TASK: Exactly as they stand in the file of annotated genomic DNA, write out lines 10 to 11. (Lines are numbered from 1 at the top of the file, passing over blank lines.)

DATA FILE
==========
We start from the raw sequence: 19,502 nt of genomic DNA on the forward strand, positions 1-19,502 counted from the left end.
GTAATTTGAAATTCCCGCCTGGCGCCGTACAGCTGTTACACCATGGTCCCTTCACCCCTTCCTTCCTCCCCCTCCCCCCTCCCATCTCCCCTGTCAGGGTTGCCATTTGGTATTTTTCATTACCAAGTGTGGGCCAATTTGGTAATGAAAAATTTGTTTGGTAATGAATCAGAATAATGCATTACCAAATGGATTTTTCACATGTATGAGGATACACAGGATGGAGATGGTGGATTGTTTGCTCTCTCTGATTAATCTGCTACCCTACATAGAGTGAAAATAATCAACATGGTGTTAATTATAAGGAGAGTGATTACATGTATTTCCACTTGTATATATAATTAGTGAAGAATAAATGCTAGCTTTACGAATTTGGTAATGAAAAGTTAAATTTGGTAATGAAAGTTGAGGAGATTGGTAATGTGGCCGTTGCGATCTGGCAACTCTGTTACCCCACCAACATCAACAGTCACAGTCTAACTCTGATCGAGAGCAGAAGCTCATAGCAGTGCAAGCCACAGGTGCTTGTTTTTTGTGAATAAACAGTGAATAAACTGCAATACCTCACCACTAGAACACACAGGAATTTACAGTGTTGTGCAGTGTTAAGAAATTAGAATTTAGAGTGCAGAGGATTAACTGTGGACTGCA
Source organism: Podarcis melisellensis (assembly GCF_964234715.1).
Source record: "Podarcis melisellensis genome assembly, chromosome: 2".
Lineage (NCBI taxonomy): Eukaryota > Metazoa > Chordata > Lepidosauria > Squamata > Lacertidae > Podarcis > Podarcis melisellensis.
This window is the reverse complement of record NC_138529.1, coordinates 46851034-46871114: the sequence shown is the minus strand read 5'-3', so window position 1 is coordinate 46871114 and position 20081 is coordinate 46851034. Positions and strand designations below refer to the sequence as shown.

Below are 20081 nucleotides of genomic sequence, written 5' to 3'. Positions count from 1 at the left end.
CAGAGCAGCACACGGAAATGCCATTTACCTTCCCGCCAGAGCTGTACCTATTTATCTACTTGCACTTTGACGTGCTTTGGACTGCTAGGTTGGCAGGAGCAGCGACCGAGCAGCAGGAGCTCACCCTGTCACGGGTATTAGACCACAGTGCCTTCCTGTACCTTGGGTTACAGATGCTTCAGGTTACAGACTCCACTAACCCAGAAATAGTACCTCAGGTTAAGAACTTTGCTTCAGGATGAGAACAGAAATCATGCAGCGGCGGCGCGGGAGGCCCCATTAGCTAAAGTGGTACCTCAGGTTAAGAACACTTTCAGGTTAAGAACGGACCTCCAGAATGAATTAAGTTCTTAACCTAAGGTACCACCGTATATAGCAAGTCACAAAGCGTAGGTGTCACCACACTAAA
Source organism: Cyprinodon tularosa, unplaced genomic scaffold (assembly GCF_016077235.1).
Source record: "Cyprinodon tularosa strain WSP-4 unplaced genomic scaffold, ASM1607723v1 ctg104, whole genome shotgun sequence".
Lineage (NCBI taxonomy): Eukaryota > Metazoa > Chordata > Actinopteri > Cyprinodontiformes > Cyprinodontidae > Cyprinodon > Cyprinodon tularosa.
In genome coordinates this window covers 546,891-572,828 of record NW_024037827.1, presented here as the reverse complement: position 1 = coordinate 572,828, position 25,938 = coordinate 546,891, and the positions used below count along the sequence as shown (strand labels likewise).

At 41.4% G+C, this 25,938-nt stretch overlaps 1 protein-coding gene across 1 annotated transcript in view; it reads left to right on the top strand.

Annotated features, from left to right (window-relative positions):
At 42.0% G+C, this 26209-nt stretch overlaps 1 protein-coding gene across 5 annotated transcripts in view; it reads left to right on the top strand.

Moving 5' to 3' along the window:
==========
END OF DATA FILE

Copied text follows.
Source record: "Cyprinodon tularosa strain WSP-4 unplaced genomic scaffold, ASM1607723v1 ctg104, whole genome shotgun sequence".
Lineage (NCBI taxonomy): Eukaryota > Metazoa > Chordata > Actinopteri > Cyprinodontiformes > Cyprinodontidae > Cyprinodon > Cyprinodon tularosa.